75. Paris, P. (1941). Notes et melanges: Ancienes canaux reconnus sur photographies aetiennes et les provinces de Ta-Keo, Chau-Doc, Long Xuyen et Rach-Gia. Bulletin de l'École Française d'Extrême Orient 41: 365–370.Google Scholar
  76. Parmentier, H. (1933). L'art présumé du Fou-nan. Bulletin de l'École Française d'Extrême-Orient 32: 183–189.Google Scholar
  77. Pelliot, P. (1903). Le Fou-nan. Bulletin de l'École Française d'Extrême Orient 3: 248–303.Google Scholar
  78. Ray, H. P. (1989). Early maritime contacts between South and Southeast Asia. Journal of Southeast Asian Studies 10: 42–54.Google Scholar
  79. Ray, H. P. (1994). The Winds of Change: Buddhism and the Maritime Links of Early South Asia, Oxford University Press, Delhi.Google Scholar
  80. Reynolds, C. J. (1995). A new look at old Southeast Asia. Journal of Asian Studies 54: 419–446.Google Scholar
  81. Ricklefs, M. C. (1967). Land and law in the epigraphy of tenth century Cambodia. Journal of Asian Studies 26: 411–420.Google Scholar
  82. Sharan, M. K. (1974). Studies in Sanskrit Inscriptions in Ancient Cambodia, Abhinav, New Delhi.Google Scholar
  83. Stargardt, J. (1986). Hydraulic works and Southeast Asian polities. In Marr, D. G., and Milner, A. C. (eds.), Southeast Asia in the 9th to 14th Centuries, Research School of Pacific Studies, Australian National University, Canberra, and Institute of Southeast Asian Studies, Singapore, pp. 24–48.Google Scholar
  84. Stargardt, J. (1990). The Ancient Pyu of Burma, Vol. I. Early Pyu Cities in a Man-Made Landscape, PACSEA Cambridge, Institute of Southeast Asian Studies, Singapore.Google Scholar
  85. Stark, M., Griffin, P. B., Dega, M., Chuch, P., Bong, S., and Ledgerwood, J. (1998). Results of the 1995–1996 field investigations at Angkor Borei, Cambodia. Manuscript on file, Department of Anthropology, University of Hawai'i.Google Scholar
  86. Taylor, K. (1992). The early kingdoms. In Tarling, N. (ed.), The Cambridge History of Southeast Asia, Vol. One, Cambridge University Press, Cambridge, pp. 137–182.Google Scholar
  87. Vallibhotama, S. (1986). Political and cultural continuities at Dvaravati sites. In Marr, D. G., and Milner, A. C. (eds.), Southeast Asia in the 9th to 14th Centuries, Institute of Southeast Asian Studies, Singapore, and Research School of Pacific Studies, Australian National University, pp. 229–238.Google Scholar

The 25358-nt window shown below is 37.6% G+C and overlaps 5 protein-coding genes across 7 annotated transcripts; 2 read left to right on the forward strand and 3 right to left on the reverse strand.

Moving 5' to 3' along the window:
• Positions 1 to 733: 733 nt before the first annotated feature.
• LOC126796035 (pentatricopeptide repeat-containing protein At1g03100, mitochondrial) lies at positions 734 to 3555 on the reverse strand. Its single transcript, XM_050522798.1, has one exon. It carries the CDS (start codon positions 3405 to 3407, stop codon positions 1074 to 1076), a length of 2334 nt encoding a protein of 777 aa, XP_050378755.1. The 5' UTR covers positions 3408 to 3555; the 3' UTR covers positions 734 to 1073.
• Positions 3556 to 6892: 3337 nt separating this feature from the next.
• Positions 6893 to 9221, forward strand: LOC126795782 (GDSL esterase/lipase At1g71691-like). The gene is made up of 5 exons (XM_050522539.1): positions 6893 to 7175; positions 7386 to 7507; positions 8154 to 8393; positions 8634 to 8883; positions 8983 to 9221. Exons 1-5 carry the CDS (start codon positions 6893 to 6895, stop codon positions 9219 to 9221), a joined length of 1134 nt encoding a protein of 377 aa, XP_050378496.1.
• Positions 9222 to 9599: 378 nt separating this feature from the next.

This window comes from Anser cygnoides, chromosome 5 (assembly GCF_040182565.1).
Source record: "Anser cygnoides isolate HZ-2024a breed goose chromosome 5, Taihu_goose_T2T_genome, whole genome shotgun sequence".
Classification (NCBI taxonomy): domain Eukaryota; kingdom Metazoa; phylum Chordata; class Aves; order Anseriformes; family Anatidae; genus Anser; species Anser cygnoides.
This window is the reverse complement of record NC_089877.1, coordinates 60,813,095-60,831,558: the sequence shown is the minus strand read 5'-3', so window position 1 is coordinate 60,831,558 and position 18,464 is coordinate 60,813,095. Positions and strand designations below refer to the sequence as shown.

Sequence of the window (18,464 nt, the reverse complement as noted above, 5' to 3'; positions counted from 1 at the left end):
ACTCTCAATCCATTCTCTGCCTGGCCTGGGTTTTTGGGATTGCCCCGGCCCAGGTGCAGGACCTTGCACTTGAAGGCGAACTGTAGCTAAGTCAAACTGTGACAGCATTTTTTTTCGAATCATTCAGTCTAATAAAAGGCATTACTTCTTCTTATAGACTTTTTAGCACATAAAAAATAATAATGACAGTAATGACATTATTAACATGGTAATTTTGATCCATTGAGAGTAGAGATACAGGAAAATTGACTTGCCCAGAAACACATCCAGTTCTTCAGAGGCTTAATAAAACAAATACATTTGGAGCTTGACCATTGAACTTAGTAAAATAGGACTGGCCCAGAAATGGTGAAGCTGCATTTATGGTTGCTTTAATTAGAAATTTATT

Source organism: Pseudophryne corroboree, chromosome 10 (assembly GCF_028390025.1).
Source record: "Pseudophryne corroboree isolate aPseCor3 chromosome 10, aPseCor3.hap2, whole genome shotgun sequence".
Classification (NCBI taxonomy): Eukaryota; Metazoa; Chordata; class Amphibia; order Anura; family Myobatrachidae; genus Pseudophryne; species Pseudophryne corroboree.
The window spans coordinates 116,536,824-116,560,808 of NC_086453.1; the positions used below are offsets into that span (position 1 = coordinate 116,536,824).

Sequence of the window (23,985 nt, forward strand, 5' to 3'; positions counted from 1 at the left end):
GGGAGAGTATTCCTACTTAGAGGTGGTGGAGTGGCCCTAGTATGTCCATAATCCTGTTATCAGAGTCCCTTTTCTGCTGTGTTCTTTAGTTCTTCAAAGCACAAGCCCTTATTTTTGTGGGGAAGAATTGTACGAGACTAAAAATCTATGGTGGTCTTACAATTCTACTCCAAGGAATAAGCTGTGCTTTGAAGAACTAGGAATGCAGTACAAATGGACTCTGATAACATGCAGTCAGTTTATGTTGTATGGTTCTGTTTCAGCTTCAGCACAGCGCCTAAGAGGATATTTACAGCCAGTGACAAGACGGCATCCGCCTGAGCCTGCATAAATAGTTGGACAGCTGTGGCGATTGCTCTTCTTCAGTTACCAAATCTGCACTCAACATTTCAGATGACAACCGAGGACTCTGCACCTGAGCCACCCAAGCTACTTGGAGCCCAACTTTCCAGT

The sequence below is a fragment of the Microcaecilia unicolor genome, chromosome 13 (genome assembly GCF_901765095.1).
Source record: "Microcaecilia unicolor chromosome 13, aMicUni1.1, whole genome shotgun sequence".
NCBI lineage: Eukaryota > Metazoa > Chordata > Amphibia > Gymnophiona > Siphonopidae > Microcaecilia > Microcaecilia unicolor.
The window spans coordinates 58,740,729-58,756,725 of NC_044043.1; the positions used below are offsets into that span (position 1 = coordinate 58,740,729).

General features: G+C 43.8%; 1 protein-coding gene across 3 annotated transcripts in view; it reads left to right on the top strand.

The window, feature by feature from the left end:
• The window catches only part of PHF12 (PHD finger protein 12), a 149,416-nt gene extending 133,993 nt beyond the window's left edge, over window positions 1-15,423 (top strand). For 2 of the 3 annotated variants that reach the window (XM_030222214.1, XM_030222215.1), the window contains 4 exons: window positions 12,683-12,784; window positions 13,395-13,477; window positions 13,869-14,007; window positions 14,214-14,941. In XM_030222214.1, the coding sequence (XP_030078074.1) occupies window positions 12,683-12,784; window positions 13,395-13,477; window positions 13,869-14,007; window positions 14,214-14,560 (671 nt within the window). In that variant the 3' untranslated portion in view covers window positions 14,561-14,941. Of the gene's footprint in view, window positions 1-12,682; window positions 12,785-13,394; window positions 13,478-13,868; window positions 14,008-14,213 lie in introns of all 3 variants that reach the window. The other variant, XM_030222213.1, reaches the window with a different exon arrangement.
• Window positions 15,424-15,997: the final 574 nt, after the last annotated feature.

88. Vallibhotama, S. (1992). Early urban centres in the Chao Phraya Valley of Central Thailand. In Glover, I. C., Suchitta, P., and Villiers, J. (eds.), Early Metallurgy. Trade and Urban Centres in Thailand and Southeast Asia, White Lotus, Bangkok, pp. 123–129.Google Scholar
  89. van Liere, W. J. (1980). Traditional water management in the lower Mekong Basin. World Archaeology 11: 265–280.Google Scholar
  90. Vickery, M. (1979) The composition and transmission of the Ayudhya and Cambodian chronicles. In Reid, A., and Marr, D. (eds.), Perceptions of the Past in Southeast Asia, Heinemann Educational Books (Asia), Kuala Lumpur, pp. 130–154.Google Scholar
  91. Vickery, M. (1986). Some remarks on early state formation in Cambodia. In Marr, D. G., and Milner, A. C. (eds.), Southeast Asia in the 9th to 14th Centuries, Institute of Southeast Asian Studies, Singapore, pp. 95–115.Google Scholar
  92. Vickery, M. (1994). Where and what was Chenla? In Bizot, F. (ed.), Récherches Nouvelles sur le Cambodge. L'École Française d'Extrême-Orient, Paris, pp. 197–212.Google Scholar
  93. Vickery, M. (1996). Review article: What to do about The Khmers. Journal of Southeast Asian Studies 27: 389–404.Google Scholar
  94. Welch, D. J. (1989). Late prehistoric and early historic exchange patterns in the Phimai Region, Thailand. Journal of Southeast Asian Studies 10: 11–26.Google Scholar
  95. Welch, D. J. (1997). Archaeological evidence of Khmer state political and economic organization. Indo-Pacific Prehistory Association Bulletin 16(3): 69–78.Google Scholar
  96. Welch, D. J., and McNeill, J. R. (1988–1989). Excavations at Ban Tamyae and Non Bam Kham, Phimai Region, northeast Thailand. Asian Perspectives 28: 99–124.Google Scholar
  97. Wheatley, P. (1983). Nagara and Commandery: Origins of the Southeast Asian Urban Traditions, Research Papers Nos. 207–208, Department of Geography, University of Chicago, Chicago.Google Scholar
  98. White, J. C. (1995). Incorporating heterarchy into theory on socio-political development: The case from Southeast Asia. In Ehrenreich, R. B., Crumley, C. L., and Levy, J. E. (eds.), Heterarchy and the Analysis of Complex Societies, Archeological Papers of the American Anthropological Association No. 6, American Anthropological Association, Washington, DC, pp. 101–124.Google Scholar
  99. White, J. C., and Pigott, V. C. (1996). From community craft to regional specialization: Intensification of copper production in pre-state Thailand. In Wailes, B. (ed.), Craft Specialization and Social Evolution: In Memory of V. Gordon Childe, University Museum Symposium Series, Vol. VI, University Museum of Archaeology and Anthropology, University of Pennsylvania, Philadelphia, pp. 151–175.Google Scholar
  100. Wolters, O. W. (1982). History, Culture, and Region in Southeast Asian Perspectives, Institute for Southeast Asian Studies, Singapore.Google Scholar
  101. Wood, W. R. (1989). Ethnohistory and historical method. In Schiffer, M. B. (ed.), Archaeological Method and Theory, Vol. 2, University of Arizona Press, Tucson, pp. 81–109.Google Scholar

Copyright information

© Plenum Publishing Corporation 1998

Authors and Affiliations

  • Miriam T. Stark
    • 1
  1. 1.Department of AnthropologyUniversity of Hawai'iHonolulu

Personalised recommendations